There was nothing about my birth that was “as seen on TV.” For starters, my water didn’t break in the middle of a crowded city street à la Charlotte on Sex and the City (and I was really hoping for that). My midwife also used a now-controversial birthing practice that completely turned my birth experience on its head.
It’s called delayed cord clamping, and it wholly defies that classic cutting-the-cord moment that happens seconds after a baby is pushed out, the high point of every tear-jerking birth story we see in movies and on TV. I’d always assumed that giving birth went in that particular order based on the media’s portrayal.
First, the water breaks (hopefully in a fun and public location that makes for a good story later). Second, you hightail it to the hospital just in time for the big contractions to start — and cue a sweaty mom screaming on the delivery table. Third, your brand-new bundle of joy finally makes his way into the world, Dad cuts the cord and everyone lives happily ever after.
After having not one, but two children, I now know that the typical birth story is anything but. As someone with a low-risk pregnancy, I chose to have my kids outside of the hospital, the first at a local birthing center and the second at home. With both kids, I used the same midwife who stuck to the same unmedicated birthing protocol — which included all the fun stuff like letting me eat snacks while I labored at home, encouraging lots of movement and the changing of birthing positions during the final stages of labor and even keeping my baby attached to me long after he came out of my womb.
As it turns out, making my husband hold off on his proud first duties as Dad was not just my midwife being lazy. Quite the contrary — my midwife believes, as many midwives and medical professionals now do, that waiting to cut the cord until it “pulses out” is beneficial to mother and baby.
The World Health Organization thinks it’s a great idea, recommending not to clamp the umbilical cord earlier than one minute after birth to improve health and nutrition outcomes for both mother and baby. And last year, NPR made waves when it revived the discussion of this traditional practice, asserting that waiting to cut the cord for several minutes after birth could improve neurodevelopment several years down the road.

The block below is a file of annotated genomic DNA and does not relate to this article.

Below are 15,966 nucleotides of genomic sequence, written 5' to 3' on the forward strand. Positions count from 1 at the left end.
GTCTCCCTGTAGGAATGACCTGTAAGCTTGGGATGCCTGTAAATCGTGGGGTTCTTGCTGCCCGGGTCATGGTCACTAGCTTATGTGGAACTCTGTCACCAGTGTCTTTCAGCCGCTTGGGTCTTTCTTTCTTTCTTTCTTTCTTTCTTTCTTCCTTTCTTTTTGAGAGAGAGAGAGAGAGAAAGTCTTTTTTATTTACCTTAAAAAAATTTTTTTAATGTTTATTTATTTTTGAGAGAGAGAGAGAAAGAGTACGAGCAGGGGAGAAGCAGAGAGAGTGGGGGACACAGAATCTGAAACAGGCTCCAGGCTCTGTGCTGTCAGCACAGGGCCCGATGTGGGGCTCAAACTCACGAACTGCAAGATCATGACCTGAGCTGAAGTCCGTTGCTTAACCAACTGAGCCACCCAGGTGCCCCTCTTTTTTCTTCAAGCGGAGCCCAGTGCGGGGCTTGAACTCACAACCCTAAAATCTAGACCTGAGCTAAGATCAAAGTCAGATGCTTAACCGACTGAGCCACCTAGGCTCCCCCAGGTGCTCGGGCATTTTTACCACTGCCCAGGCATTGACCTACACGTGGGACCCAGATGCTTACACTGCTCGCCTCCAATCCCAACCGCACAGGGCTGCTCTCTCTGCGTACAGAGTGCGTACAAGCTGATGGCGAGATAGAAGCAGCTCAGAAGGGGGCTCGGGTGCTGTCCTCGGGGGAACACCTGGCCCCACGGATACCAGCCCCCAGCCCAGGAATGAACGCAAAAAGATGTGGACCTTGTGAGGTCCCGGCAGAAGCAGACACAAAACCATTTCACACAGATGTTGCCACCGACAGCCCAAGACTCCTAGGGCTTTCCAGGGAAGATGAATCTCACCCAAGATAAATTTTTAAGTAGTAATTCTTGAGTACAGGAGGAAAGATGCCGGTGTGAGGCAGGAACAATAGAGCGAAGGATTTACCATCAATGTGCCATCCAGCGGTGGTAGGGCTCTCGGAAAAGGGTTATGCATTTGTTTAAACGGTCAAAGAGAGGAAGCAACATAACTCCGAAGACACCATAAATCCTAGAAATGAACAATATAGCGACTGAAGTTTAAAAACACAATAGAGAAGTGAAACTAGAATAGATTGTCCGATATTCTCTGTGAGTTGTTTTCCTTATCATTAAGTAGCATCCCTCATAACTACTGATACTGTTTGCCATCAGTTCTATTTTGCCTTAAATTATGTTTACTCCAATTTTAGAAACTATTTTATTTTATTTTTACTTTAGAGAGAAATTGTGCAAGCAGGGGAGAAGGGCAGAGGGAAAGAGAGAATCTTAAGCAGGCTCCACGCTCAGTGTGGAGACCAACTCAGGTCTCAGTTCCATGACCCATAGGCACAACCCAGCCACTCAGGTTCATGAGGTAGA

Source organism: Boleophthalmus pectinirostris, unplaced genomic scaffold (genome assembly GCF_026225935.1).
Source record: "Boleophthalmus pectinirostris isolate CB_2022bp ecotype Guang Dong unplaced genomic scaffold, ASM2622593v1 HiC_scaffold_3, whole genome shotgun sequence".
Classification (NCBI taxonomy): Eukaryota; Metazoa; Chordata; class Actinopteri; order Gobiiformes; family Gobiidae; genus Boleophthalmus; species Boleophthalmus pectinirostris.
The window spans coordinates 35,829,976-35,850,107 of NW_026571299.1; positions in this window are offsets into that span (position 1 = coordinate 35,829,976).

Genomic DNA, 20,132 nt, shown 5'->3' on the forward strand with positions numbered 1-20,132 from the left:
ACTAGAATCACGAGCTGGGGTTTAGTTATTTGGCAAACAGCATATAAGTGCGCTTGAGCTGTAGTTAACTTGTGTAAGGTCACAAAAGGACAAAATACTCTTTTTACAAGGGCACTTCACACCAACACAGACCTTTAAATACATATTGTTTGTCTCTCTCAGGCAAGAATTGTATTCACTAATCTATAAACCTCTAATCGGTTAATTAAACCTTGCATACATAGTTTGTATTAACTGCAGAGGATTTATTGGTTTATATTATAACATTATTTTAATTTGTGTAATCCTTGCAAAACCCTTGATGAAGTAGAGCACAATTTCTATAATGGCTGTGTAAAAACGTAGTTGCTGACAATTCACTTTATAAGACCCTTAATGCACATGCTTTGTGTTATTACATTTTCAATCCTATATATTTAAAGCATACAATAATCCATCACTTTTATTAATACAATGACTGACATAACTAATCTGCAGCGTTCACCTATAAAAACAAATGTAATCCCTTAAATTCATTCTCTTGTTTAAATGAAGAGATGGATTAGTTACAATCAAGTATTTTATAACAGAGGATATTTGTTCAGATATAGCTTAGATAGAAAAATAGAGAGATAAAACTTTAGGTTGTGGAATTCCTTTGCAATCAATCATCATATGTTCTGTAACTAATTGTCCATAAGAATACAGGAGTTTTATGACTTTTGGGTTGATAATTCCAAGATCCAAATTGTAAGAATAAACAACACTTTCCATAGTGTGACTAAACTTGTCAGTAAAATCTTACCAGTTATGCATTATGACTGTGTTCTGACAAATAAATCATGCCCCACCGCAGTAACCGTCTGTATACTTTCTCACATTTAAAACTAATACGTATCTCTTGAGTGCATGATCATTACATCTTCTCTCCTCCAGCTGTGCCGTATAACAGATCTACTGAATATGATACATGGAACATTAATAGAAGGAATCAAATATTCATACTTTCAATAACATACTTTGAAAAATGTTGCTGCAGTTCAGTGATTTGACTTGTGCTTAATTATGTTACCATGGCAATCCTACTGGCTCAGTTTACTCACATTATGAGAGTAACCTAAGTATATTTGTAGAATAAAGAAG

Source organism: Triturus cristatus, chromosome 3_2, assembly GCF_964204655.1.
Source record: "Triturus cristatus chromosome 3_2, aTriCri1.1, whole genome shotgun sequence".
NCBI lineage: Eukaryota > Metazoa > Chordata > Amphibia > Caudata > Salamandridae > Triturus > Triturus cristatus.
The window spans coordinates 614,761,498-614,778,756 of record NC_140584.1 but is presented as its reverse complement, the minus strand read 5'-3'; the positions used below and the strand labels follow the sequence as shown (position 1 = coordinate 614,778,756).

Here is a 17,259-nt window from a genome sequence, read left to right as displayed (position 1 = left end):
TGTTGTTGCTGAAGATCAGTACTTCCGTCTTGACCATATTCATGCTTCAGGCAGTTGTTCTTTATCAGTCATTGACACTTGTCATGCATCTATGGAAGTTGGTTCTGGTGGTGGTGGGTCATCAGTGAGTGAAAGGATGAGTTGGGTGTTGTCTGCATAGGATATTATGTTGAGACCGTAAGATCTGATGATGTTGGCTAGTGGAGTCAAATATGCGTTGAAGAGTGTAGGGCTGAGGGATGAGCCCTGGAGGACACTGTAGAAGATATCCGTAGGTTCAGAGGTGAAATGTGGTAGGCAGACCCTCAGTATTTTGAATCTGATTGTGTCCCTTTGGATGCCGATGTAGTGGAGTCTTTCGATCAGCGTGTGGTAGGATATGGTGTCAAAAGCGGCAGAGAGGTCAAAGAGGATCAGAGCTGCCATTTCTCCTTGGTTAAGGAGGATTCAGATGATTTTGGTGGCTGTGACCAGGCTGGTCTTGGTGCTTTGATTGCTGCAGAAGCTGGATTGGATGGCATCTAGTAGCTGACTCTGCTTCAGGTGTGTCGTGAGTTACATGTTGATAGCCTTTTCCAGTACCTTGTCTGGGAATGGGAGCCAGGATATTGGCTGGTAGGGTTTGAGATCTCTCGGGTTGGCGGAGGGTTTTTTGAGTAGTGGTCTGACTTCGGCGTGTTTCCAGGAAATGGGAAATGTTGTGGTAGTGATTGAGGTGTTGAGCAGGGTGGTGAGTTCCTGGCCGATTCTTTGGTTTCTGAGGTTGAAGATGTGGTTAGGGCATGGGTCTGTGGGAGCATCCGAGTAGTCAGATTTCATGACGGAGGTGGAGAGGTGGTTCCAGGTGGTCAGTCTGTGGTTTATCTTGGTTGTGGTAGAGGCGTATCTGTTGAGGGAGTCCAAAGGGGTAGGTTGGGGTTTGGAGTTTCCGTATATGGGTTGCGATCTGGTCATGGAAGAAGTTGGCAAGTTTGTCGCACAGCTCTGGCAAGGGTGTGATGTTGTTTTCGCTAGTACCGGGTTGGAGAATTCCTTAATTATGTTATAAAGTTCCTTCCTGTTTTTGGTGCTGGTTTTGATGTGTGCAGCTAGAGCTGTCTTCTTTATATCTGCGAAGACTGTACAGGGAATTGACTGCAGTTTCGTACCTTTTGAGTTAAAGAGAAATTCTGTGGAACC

While I love my children deeply and also relish in the fact that their brains could be a little sharper because of delayed cord clamping, for me, it was the relaxation of the practice that stuck out most in both of my birth experiences.
As soon as both of my babies slipped out and were officially in the world, it seemed like time stopped for a minute. And while this is a moment that any new parent can identify with, I can’t tell you how much I appreciate that our first face-to-face meeting wasn’t interrupted by the cutting of the cord. My kids came out and were immediately plopped onto my belly, gooey and goopy and struggling for their first breaths. The midwives stood back and let my husband and me have our first moments as a little family, first with one child and then with the other a few years later.
It wasn’t until after my kids were born, when I read more about the research that surrounds delayed cord clamping, that I understood what was actually happening. Time was standing still. I was enjoying the first few uninterrupted minutes examining my new baby’s face that I had been waiting nine months to see, and all the while, the excess blood from my placenta was being transferred into my son. Those extra minutes had the potential to increase my babies’ blood volume by up to a third and provide a hefty dose of iron at birth — hence, the leg up when it comes to development.
My husband eventually got to cut the cord, and it’s a special moment he still remembers. But what stuck out to me most of all was how quiet those first few moments felt. No one interrupted me. No one rushed over to scrub down my baby and cut his cord and make sure he was OK — there would be plenty of time for that later. I got to enjoy my sons’ first minutes in the world while they were still attached to me, still feeling the beating of my heart. That delayed cord clamping has proven health benefits only makes this memory sweeter.
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